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Ignorance is bliss? Not for the Christian. Why? Because the Christian faith is rooted in truth. God created humanity with minds meant to know Him and worship Him in light of that knowledge.

What we think matters. In the Apostle Paul’s magnum opus, Romans, after he spends eleven chapters detailing the theology of the Christian faith, he turns his attention to its application in chapter 12. “Do not be conformed to this world, but be transformed by the renewal of your mind, that by testing you may discern what is the will of God, what is good and acceptable and perfect” (v. 2). The nonthinking Christian doesn’t exist. Training our minds to think rightly about the things of God is our lifelong calling and produces life. Complacency with what we know of God and His truth is a toxic poison.

In light of this calling, Paul prays for the church in Colossae, that they

may be filled with the knowledge of his will in all spiritual wisdom and understanding, so as to walk in a manner worthy of the Lord, fully pleasing to him: bearing fruit in every good work and increasing in the knowledge of God. (Col. 1:9–10)

Paul desires the Colossians to be filled with knowledge. They are the vessels that receive; God gives the knowledge. But this does not mean that the Christian remains passive in the acquisition of knowledge. If that were the case, Paul need not pray. God gives His Word that we might grow in knowledge of Him and His will. It remains incumbent on us to keep putting ourselves in the way of this knowledge by reading, meditating upon, and praying over His Word. Like David, we seek to devour the Scriptures because they prove sweeter than honey to the Christian’s taste (Ps. 119:103).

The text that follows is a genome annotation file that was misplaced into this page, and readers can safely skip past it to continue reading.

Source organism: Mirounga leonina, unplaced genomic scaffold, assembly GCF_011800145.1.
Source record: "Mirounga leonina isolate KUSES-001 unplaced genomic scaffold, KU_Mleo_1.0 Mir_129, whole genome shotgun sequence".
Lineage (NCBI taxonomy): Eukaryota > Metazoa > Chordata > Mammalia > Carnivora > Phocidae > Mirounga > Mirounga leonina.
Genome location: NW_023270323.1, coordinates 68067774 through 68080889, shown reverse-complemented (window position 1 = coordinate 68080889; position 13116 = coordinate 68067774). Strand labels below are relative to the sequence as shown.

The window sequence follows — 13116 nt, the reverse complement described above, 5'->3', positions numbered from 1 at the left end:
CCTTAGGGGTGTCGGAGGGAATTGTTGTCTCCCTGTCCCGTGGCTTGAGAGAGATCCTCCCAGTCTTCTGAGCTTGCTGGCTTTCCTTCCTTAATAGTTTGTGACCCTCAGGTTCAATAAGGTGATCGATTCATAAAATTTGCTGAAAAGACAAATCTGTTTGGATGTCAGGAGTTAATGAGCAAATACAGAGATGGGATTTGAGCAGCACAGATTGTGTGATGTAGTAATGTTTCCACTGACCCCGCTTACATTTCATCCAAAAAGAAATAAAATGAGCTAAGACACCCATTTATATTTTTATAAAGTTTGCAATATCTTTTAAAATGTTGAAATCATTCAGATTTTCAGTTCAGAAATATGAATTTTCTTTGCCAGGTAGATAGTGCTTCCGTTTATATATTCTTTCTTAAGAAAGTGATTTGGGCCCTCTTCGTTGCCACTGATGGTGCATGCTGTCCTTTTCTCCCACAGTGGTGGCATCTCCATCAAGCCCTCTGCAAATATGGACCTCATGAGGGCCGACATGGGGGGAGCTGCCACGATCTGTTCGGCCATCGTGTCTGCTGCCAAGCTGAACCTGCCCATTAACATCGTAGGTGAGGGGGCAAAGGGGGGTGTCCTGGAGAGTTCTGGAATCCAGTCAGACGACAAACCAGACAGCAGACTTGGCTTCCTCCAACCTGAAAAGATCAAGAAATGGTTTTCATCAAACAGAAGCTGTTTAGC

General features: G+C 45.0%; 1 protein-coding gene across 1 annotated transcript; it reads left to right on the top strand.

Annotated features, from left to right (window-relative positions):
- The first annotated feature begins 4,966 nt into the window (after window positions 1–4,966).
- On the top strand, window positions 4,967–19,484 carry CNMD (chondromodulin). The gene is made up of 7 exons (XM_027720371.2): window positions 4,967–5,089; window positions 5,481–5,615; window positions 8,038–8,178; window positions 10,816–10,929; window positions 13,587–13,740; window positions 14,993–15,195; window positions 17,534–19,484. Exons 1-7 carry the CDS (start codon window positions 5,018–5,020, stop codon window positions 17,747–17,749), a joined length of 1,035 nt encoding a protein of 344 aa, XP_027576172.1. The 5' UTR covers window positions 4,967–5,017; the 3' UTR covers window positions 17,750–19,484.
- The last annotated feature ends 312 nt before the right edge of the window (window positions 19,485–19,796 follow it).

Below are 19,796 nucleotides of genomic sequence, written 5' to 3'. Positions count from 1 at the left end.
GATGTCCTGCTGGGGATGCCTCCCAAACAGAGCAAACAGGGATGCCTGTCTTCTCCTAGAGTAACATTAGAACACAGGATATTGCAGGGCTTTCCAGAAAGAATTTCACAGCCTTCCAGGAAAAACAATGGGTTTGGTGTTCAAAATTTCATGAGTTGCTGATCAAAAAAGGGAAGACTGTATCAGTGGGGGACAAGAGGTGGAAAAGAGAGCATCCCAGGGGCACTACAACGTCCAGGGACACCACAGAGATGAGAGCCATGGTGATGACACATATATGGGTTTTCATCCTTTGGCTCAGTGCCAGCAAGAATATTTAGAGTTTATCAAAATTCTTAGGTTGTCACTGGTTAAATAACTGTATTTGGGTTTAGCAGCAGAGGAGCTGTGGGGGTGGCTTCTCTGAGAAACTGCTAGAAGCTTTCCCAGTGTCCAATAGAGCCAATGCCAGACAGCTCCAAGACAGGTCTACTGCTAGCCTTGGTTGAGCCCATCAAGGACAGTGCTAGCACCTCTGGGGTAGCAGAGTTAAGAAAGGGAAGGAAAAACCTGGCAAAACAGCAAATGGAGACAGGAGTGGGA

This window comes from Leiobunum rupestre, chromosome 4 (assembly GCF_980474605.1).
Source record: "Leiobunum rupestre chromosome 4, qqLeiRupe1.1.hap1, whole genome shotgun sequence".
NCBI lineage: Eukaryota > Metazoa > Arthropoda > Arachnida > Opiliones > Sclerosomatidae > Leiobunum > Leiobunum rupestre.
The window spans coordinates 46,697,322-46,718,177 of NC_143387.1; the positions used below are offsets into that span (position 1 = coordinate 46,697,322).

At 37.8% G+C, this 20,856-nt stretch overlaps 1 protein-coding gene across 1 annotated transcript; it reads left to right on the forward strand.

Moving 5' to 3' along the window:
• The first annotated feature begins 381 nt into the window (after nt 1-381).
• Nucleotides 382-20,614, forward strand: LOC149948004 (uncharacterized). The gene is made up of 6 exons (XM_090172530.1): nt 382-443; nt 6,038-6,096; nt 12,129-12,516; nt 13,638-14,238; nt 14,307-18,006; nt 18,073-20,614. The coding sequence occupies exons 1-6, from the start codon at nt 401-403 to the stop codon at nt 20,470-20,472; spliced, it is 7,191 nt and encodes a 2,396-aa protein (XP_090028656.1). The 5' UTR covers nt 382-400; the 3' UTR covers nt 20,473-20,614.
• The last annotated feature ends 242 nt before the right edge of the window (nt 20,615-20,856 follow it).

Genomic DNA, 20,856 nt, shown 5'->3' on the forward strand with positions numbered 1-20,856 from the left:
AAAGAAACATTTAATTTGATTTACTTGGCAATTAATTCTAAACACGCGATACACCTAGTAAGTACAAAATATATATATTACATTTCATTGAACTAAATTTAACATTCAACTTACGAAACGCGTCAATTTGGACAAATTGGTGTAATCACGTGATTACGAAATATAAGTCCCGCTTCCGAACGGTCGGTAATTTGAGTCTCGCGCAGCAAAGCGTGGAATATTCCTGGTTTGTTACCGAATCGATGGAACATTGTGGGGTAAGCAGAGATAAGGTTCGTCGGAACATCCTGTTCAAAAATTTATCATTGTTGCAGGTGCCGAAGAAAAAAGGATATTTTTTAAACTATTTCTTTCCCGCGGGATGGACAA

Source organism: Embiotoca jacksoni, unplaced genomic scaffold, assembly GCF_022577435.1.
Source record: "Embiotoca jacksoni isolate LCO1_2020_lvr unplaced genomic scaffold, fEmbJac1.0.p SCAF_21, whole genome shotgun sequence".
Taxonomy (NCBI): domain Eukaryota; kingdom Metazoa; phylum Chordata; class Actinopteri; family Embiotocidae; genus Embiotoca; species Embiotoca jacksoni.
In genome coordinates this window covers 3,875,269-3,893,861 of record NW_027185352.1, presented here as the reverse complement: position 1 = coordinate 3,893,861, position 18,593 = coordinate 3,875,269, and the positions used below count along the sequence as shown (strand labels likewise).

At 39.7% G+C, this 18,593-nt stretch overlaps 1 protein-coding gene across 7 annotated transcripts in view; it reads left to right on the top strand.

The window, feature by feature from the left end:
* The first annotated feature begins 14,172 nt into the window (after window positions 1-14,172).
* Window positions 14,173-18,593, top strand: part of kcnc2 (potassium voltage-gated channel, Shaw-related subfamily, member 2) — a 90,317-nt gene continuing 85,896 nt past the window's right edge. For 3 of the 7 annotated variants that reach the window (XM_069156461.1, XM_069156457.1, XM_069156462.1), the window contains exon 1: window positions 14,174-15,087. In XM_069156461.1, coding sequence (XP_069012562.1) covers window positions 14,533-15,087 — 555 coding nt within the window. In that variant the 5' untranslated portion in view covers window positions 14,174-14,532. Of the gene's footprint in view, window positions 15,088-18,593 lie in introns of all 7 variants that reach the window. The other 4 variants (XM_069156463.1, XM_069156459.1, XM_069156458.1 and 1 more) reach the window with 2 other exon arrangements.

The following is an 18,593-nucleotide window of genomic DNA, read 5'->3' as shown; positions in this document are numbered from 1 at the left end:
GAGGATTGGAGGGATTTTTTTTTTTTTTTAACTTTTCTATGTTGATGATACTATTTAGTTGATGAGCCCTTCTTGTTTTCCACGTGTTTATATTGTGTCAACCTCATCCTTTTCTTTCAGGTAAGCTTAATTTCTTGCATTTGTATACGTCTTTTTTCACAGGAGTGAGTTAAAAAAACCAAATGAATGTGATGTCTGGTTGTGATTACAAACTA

Yet some still accuse knowledge of killing the Spirit-led life. But notice that knowledge is not a dead-end road in Paul’s mind. He clearly states that right knowledge leads to right walking. He prays that the Colossians would be filled with knowledge “so as to walk in a manner worthy of the Lord, fully pleasing to him: bearing fruit in every good work and increasing in the knowledge of God” (Col. 1:10). The knowledge we seek to be filled with is not so that we can win Bible trivia contests but so that we might live to the glory of God. All theology is meant to lead to doxology. In a very real sense, we are not growing in knowledge of God unless we are bearing fruit to the glory of God. And we are not growing in fruit to the glory of God unless we are growing in knowledge of God. Knowledge and fruitfulness maintain a symbiotic relationship. As you and I bear more and more fruit for the kingdom, our knowledge of God increases. As we increase in our knowledge of God, our fruit increases. One stirs and feeds the other.

The Christian life is a continual pursuit of continual growth. And that cannot and will not occur apart from growing in knowledge. We want to know more of God. Or at least we should. Ignorance is not bliss, and it is not holy. As the prophet said, “Let us know; let us press on to know the Lord” (Hos. 6:3).


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